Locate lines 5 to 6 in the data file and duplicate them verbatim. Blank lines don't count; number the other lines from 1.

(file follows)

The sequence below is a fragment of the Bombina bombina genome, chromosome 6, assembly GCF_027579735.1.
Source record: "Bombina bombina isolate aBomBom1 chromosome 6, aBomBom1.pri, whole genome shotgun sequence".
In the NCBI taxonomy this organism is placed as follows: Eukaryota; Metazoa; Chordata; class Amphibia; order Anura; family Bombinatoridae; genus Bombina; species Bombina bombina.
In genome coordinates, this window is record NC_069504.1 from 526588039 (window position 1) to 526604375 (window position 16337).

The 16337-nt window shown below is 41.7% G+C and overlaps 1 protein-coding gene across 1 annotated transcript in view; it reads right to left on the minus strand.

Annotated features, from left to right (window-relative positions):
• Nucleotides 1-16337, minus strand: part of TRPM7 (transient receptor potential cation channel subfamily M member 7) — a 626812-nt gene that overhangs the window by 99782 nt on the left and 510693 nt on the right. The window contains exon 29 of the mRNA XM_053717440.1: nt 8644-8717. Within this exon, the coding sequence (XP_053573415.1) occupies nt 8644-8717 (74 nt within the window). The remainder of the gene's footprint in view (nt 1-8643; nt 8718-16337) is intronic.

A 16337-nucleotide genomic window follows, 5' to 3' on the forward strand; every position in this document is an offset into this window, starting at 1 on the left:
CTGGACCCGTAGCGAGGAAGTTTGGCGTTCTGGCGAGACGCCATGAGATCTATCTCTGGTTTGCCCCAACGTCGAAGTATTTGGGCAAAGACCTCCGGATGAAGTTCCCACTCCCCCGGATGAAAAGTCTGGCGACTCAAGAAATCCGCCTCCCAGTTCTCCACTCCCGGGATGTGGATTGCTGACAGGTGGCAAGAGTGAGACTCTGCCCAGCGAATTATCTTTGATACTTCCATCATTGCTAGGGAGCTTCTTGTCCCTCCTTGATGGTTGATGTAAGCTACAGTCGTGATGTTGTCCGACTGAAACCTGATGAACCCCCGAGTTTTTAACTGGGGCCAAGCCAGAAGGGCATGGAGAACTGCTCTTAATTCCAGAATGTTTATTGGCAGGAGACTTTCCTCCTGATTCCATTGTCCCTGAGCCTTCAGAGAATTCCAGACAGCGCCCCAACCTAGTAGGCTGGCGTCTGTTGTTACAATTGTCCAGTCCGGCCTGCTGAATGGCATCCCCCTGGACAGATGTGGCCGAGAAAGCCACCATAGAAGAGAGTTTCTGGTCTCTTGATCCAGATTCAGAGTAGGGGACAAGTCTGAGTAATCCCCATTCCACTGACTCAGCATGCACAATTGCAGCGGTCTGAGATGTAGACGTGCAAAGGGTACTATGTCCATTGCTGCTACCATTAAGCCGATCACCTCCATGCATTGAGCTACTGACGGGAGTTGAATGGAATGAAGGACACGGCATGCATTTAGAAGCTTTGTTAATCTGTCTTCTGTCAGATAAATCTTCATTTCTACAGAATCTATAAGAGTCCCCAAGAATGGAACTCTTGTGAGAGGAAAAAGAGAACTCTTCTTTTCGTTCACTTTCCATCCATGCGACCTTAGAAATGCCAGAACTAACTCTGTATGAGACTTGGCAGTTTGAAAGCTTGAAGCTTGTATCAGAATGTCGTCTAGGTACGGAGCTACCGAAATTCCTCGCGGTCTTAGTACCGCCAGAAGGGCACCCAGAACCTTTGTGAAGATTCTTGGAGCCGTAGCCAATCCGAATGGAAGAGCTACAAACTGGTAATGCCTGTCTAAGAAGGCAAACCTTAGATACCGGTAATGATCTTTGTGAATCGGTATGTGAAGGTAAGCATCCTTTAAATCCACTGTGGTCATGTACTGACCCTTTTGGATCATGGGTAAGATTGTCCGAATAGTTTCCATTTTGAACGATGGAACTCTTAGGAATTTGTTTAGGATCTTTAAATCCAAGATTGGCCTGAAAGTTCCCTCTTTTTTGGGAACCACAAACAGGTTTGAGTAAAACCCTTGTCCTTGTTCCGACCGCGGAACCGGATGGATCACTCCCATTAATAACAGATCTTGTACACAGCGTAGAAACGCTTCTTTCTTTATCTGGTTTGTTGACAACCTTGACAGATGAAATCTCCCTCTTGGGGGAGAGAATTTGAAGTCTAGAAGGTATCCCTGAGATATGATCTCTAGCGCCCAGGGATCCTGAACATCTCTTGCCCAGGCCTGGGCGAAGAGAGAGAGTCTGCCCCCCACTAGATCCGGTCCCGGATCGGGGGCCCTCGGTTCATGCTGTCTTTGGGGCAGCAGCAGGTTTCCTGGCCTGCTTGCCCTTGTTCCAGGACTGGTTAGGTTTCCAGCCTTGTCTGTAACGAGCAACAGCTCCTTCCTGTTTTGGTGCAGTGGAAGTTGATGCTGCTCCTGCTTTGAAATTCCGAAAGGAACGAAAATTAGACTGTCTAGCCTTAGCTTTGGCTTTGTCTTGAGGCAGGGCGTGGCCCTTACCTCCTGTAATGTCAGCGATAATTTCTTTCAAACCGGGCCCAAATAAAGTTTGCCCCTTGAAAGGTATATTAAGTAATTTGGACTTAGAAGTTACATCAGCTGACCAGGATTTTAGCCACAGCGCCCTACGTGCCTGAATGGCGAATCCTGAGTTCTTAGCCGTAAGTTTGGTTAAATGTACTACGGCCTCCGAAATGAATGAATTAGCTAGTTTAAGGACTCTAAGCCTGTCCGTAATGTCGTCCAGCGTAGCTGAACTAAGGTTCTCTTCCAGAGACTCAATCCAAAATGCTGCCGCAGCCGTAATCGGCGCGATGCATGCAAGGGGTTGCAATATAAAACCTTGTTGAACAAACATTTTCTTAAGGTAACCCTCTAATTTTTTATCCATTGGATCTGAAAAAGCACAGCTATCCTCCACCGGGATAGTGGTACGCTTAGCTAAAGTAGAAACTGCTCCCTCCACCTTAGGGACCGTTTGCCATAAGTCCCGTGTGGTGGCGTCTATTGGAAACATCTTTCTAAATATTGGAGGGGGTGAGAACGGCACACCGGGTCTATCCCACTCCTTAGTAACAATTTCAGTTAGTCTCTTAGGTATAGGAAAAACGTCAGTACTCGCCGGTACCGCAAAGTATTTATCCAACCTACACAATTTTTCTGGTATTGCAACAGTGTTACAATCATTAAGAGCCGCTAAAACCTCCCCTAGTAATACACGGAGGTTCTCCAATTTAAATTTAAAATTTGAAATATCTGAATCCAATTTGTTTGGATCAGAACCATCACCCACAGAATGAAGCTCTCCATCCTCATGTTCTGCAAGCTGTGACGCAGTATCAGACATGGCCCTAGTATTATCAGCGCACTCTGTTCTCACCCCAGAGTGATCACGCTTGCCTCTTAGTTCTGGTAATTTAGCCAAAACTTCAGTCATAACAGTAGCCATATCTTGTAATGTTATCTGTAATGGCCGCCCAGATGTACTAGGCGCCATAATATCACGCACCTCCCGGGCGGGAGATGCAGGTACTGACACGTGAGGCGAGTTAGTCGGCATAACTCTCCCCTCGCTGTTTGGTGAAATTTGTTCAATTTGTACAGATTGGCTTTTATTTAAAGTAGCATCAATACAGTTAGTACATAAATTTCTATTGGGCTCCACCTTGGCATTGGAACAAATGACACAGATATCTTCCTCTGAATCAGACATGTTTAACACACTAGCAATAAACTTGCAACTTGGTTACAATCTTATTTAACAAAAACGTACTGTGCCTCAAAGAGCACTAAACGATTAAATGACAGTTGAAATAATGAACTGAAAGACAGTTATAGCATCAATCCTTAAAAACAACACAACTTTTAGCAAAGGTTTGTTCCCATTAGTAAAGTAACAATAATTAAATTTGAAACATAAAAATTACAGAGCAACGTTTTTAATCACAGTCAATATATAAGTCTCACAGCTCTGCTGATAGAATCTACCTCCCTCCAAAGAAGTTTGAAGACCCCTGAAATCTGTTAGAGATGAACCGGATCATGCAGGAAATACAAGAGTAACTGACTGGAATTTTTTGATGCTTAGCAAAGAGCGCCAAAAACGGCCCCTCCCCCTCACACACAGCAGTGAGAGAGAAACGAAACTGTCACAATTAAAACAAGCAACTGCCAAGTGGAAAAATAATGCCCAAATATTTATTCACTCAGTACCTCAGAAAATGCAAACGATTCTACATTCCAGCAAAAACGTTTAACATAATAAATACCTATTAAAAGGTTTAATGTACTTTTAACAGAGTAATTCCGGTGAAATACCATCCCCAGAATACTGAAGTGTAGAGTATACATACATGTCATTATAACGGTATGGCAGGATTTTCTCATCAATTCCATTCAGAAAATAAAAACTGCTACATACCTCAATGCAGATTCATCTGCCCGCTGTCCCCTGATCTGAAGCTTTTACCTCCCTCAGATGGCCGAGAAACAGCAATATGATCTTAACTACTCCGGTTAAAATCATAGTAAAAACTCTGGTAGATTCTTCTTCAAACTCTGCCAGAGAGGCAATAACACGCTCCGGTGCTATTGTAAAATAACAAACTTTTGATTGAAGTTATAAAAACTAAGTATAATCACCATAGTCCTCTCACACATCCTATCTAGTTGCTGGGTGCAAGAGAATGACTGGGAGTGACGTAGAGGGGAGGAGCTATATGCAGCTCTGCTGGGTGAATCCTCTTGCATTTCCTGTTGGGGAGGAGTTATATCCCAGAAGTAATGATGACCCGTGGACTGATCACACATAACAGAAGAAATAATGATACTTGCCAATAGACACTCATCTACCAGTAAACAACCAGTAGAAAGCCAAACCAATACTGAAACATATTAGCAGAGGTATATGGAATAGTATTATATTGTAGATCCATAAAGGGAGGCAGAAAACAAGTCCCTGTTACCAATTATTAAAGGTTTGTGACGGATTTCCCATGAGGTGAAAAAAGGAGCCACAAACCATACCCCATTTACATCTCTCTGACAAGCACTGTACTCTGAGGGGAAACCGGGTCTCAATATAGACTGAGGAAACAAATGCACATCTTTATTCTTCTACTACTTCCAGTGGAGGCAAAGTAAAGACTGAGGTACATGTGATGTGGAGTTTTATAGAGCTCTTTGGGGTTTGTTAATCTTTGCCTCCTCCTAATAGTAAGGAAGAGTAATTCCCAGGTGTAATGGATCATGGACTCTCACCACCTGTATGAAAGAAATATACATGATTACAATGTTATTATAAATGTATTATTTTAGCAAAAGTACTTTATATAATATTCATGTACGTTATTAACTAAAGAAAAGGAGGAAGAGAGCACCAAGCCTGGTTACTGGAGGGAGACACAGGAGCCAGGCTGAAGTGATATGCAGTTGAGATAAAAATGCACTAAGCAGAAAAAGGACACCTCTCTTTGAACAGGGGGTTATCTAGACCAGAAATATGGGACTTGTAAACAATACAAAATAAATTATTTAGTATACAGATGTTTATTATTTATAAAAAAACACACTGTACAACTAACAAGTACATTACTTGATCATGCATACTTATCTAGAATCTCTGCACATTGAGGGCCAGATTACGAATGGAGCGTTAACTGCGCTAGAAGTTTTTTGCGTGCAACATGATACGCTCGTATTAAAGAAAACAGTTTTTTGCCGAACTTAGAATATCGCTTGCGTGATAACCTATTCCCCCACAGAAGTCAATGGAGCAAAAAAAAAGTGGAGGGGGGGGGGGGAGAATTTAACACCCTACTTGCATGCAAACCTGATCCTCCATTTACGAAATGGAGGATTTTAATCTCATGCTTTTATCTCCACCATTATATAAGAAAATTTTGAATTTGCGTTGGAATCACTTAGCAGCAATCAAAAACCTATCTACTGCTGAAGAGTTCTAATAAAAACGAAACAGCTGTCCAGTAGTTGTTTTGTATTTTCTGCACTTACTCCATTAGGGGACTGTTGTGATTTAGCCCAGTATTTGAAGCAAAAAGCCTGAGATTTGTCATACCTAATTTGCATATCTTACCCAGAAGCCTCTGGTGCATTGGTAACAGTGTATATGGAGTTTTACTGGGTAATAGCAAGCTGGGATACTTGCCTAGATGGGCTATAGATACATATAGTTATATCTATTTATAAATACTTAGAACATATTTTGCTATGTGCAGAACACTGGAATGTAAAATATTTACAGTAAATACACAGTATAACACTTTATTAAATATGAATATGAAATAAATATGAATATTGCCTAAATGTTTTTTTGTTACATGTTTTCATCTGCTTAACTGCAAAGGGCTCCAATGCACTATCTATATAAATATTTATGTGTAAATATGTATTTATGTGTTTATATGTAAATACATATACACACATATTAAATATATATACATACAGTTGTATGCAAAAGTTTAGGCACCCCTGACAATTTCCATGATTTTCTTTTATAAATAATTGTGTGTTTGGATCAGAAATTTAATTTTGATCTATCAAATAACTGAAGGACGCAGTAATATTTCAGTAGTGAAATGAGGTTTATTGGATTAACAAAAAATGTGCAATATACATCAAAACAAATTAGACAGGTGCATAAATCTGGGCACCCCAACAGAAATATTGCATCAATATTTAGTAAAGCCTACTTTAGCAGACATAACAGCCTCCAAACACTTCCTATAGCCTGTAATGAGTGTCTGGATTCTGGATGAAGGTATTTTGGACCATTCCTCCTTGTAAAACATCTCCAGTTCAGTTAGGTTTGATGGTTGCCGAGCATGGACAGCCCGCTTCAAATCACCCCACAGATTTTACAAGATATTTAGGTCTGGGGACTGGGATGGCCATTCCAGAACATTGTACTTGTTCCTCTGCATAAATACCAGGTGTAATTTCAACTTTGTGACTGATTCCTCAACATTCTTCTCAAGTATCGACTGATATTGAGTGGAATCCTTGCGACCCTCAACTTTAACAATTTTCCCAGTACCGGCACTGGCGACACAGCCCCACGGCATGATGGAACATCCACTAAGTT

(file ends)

The 16337-nt window shown below is 41.7% G+C and overlaps 1 protein-coding gene across 1 annotated transcript in view; it reads right to left on the minus strand.

Annotated features, from left to right (window-relative positions):